Remix Culture Australia Essay Examples & Outline

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Remix Culture Australia


The phrase remix denotes a wide array of creative activities embedded in aesthetic, social and cultural contexts (Whelan & Freund, 2013). Remix demonstrates the underlying relationship between the hands-on affordances of contemporary media and the fact that such media flows as recombinant. Simply put, remix revolves around the concepts of redistribution, reassembly, reconfiguration and ultimately circulation of already existing cultural and digital media material. The term remix therefore connotes to a multiplicity at the point of origin of contemporary digital media. In practice therefore the term remix culture is used to describe a wide scope of practices that revolve around originality, authorship and plagiarism.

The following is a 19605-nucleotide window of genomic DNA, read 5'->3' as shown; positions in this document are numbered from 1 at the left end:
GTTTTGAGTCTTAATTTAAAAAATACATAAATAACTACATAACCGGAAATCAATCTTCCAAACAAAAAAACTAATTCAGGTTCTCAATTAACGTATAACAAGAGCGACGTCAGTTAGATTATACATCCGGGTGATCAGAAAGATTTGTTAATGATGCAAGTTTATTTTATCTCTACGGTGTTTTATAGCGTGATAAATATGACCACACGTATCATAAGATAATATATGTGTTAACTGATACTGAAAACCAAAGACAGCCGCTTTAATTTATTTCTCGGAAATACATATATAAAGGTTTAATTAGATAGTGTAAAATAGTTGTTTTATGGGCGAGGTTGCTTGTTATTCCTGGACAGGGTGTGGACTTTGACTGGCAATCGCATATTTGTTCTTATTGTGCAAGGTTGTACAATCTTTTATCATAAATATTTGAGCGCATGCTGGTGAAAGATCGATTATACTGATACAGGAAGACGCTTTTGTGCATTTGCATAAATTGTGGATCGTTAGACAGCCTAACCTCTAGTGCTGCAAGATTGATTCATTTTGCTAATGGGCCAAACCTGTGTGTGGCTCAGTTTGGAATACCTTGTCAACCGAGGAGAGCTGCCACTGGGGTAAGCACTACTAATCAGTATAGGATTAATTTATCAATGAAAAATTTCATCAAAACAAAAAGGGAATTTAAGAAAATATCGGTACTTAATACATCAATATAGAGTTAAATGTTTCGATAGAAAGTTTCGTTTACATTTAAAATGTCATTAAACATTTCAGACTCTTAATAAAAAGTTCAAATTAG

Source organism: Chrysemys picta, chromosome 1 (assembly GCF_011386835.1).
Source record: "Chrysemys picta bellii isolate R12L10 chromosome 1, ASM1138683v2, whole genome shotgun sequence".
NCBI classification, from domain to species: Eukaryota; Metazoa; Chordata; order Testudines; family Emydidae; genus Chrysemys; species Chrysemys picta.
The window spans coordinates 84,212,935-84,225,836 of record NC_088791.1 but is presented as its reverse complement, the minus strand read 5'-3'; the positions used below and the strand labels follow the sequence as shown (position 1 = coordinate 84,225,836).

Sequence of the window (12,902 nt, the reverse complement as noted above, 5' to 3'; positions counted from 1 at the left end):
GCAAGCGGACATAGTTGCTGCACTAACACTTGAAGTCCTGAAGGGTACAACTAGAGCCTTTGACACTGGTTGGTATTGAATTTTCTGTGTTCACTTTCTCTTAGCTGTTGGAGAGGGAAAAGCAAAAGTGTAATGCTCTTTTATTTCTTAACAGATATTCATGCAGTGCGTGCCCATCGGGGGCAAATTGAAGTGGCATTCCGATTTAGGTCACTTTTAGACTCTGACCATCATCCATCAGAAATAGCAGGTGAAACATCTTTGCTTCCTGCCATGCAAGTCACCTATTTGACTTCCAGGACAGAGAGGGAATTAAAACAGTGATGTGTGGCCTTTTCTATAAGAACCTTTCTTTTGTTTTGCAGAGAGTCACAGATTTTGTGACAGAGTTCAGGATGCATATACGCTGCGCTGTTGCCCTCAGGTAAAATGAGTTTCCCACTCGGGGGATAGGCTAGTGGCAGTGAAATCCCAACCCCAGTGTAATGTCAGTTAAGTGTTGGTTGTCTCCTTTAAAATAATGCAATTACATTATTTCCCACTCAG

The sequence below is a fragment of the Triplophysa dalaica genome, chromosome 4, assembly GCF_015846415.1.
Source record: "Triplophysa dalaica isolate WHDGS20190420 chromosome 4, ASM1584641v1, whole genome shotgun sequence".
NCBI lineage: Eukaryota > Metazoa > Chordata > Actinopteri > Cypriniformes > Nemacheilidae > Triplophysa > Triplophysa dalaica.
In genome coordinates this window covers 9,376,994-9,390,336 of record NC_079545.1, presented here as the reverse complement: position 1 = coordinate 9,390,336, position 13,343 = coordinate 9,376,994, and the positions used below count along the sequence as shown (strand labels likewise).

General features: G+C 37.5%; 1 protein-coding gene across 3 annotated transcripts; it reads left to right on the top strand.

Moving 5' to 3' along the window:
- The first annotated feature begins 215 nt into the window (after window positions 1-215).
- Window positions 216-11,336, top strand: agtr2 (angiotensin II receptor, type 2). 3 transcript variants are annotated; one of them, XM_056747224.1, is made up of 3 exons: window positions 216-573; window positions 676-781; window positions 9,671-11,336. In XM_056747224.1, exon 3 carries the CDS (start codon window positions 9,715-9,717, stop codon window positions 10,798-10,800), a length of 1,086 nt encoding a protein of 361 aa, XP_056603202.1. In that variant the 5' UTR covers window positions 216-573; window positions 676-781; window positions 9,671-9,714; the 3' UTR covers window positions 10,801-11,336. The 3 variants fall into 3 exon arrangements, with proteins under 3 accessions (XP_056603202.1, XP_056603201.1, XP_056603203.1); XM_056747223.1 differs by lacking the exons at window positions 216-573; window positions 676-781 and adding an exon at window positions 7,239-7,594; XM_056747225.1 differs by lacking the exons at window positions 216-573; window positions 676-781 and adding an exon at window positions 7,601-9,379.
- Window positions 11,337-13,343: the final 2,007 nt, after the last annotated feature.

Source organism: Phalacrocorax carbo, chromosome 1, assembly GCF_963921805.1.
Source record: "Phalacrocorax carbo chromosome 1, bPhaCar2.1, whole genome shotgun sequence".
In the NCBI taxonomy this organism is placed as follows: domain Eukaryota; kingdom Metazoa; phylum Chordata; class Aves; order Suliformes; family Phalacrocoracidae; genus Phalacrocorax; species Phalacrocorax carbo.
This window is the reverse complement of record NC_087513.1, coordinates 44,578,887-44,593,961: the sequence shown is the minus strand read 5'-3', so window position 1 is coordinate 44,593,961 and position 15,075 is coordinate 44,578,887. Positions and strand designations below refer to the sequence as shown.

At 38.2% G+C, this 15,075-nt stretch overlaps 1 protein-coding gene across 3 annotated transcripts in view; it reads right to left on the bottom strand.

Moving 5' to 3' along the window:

Remix culture is further simplified to practice that involves ownership, permission and what is commonly referred to as “the commons.” The commons refers to the distinction of culture and to a large extent of contemporary digital media from commercial purposes and the cultural and social significance of such material and the most viable way of exploiting this material (Fitzgerald & O'Brien, 2005). This is especially as far as the significance of the contemporary digital media and the law with relations to the artistic reuses of the prosumer with respect to temporal characteristics. These temporal characteristics are specifically the concepts of history and time elapsed since the contemporary digital media in question was created and when it was reassembled, reconfigured and re-circulated.